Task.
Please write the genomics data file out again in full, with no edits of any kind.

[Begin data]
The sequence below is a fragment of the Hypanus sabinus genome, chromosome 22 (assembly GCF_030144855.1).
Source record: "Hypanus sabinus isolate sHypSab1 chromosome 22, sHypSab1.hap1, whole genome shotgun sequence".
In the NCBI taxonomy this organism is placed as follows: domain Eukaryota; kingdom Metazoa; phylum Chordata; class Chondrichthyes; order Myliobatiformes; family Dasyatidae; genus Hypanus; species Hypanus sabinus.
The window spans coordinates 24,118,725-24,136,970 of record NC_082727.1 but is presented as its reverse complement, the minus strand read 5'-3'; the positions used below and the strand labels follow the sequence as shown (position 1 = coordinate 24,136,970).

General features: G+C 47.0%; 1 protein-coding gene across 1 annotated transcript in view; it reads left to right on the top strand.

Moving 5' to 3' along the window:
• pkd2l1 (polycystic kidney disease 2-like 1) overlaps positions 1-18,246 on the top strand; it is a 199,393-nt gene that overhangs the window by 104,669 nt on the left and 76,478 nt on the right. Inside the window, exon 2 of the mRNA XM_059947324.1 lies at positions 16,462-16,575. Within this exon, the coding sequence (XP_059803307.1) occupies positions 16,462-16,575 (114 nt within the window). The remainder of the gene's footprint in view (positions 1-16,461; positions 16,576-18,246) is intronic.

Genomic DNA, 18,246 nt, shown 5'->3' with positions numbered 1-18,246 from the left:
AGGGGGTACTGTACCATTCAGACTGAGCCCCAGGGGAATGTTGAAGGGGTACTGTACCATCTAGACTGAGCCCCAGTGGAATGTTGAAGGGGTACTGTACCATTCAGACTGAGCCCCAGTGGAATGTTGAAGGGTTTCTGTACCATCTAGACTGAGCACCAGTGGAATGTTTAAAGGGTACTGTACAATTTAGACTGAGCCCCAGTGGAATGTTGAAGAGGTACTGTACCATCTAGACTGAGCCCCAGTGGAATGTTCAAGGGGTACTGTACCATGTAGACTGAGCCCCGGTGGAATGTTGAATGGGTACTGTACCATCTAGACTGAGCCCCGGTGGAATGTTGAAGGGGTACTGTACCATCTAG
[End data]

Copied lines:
The sequence below is a fragment of the Hypanus sabinus genome, chromosome 22 (assembly GCF_030144855.1).
Source record: "Hypanus sabinus isolate sHypSab1 chromosome 22, sHypSab1.hap1, whole genome shotgun sequence".
In the NCBI taxonomy this organism is placed as follows: domain Eukaryota; kingdom Metazoa; phylum Chordata; class Chondrichthyes; order Myliobatiformes; family Dasyatidae; genus Hypanus; species Hypanus sabinus.
The window spans coordinates 24,118,725-24,136,970 of record NC_082727.1 but is presented as its reverse complement, the minus strand read 5'-3'; the positions used below and the strand labels follow the sequence as shown (position 1 = coordinate 24,136,970).

General features: G+C 47.0%; 1 protein-coding gene across 1 annotated transcript in view; it reads left to right on the top strand.

Moving 5' to 3' along the window:
• pkd2l1 (polycystic kidney disease 2-like 1) overlaps positions 1-18,246 on the top strand; it is a 199,393-nt gene that overhangs the window by 104,669 nt on the left and 76,478 nt on the right. Inside the window, exon 2 of the mRNA XM_059947324.1 lies at positions 16,462-16,575. Within this exon, the coding sequence (XP_059803307.1) occupies positions 16,462-16,575 (114 nt within the window). The remainder of the gene's footprint in view (positions 1-16,461; positions 16,576-18,246) is intronic.

Genomic DNA, 18,246 nt, shown 5'->3' with positions numbered 1-18,246 from the left:
AGGGGGTACTGTACCATTCAGACTGAGCCCCAGGGGAATGTTGAAGGGGTACTGTACCATCTAGACTGAGCCCCAGTGGAATGTTGAAGGGGTACTGTACCATTCAGACTGAGCCCCAGTGGAATGTTGAAGGGTTTCTGTACCATCTAGACTGAGCACCAGTGGAATGTTTAAAGGGTACTGTACAATTTAGACTGAGCCCCAGTGGAATGTTGAAGAGGTACTGTACCATCTAGACTGAGCCCCAGTGGAATGTTCAAGGGGTACTGTACCATGTAGACTGAGCCCCGGTGGAATGTTGAATGGGTACTGTACCATCTAGACTGAGCCCCGGTGGAATGTTGAAGGGGTACTGTACCATCTAG